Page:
Latin Flavors for your Taste Buds
Old San Juan is home to a diverse variety of eateries, and you can walk to them all. Locals call the restaurant zone SoFo, which stands for South of Fortaleza. Many New Yorkers, whatever their ethnic origins, have been raised on Puerto Rican-style cuisine at the many Comidas Criollas that dot the five boroughs, so much of what’s on the menu here may be familiar. The unpretentious El Jibarito (280 Calle Sol) is the place to join Islanders for specialties like mofongo (baked, mashed plantains), camarones al ajillo (shrimp in garlic sauce), and gandules (pigeon peas) washed down with an icy Medalla, the local beer of choice. Seafood is as good as you would expect in an island nation, and Aguaviva (364 Calle Fortaleza) is the place to savor it. It has an extensive ceviche menu, if you are a fan of raw, marinated fish. La Mallorquina (207 Calle San Justo) is the grande dame of SoFo eateries, serving meals since 1848. Its old-fashioned atmosphere, tasty paella and authentic asopao, the local gumbo-like seafood stew, make it worth a stop. Puerto Rico is known for its coffee production, and Caficultura (401, Calle de San Francisco) is the place to savor a strong brew. Locals drink it all day, with a splash of milk. If you have a sweet tooth, La Bombonera (259 Calle de San Francisco) is calling your name. Some of the best cakes and pastries in town can be found here, and the ambiance is totally local.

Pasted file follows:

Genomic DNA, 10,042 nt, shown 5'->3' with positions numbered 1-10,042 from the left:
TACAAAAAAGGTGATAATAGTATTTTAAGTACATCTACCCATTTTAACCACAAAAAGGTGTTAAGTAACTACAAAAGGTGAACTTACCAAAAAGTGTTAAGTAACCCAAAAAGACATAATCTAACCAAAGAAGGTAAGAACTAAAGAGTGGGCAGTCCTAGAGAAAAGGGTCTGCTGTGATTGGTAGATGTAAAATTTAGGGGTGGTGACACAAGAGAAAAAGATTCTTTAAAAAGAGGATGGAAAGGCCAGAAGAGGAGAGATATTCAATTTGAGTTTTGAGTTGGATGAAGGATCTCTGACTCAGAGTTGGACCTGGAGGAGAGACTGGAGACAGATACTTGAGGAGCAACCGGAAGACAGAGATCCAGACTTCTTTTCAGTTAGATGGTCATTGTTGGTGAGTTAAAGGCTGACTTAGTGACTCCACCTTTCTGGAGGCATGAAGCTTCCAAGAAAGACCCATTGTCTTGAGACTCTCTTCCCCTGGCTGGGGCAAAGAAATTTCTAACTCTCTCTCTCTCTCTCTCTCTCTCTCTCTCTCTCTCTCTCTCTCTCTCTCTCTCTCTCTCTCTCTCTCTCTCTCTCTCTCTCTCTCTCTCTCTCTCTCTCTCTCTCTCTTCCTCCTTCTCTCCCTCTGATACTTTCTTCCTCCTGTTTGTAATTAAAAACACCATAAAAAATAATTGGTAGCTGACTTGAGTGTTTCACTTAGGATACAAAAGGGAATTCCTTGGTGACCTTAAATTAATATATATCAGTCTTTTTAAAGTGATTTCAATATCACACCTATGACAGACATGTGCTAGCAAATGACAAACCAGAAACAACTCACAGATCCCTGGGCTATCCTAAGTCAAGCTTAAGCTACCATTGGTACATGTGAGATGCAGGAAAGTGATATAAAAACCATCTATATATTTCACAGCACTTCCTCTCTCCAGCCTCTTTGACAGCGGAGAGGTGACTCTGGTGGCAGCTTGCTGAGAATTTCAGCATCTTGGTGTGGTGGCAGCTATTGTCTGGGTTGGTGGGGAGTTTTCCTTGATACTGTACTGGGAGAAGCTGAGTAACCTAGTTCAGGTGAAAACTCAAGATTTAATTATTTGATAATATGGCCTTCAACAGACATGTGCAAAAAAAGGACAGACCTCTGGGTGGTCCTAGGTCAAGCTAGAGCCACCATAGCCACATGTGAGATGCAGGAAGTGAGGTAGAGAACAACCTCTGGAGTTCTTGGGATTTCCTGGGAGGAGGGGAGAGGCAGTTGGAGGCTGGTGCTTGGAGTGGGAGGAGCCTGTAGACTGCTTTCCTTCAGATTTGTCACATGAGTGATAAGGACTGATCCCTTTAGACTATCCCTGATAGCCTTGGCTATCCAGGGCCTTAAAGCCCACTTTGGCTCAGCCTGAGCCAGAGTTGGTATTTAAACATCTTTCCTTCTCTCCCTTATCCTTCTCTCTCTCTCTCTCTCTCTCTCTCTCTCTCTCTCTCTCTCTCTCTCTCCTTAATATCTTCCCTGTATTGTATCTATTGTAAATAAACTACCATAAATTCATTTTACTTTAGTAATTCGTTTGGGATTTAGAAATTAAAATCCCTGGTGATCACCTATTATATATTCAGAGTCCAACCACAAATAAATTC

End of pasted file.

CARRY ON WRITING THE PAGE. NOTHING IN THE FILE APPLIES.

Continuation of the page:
If you crave an adrenaline rush, an adventure to the Rio Camuy Cave System should be on your itinerary. The guides of Aventuras Tierra Adentro will pick you up from Old San Juan and lead you on a hair-raising, all-day adventure that will have you rappelling, zip lining in the darkness of a cave and body rafting, while getting completely wet and covered in mud. You can allow yourself to feel fierce and hard-core after surviving this challenge, as this Caving Adventure is listed in National Geographic’s Journeys of a Lifetime as one of the Worlds Greatest Trips. If lady luck is on your shoulder, make your way over to the casino. The glitz-infused Sheraton Old San Juan Hotel & Casino is located near the cruise-port facilities, and is packed with hopefuls.
The vibrant neighborhood El Condado is a short bus ride from Old San Juan on the B-21 bus. An afternoon here should satiate your craving for sun, sand and surf. If you don’t feel like riding the bus in your wet swimsuit, a taxi shouldn’t cost more than $12. If you want to feel more sand between your toes, Isla Verde is a 45-minute bus ride on the A-5.
Art and Nightlife
Nuyorican Café lives up to its reputation as one of the Island’s best live salsa clubs, and it is packed every night. If you’re staying at Da House, it is next door, so you can hop into bed when the sun comes up and the partying finally slows down.
The area is loaded with art galleries. Galería Botello displays the work of prominent local artists, and much of what you will see here is full of tropical colors. The Gallery Inn is another worthwhile stop for art lovers. It shows the work of the artist/owner Jan D’Esopo, and doubles as a lovely 22-room inn.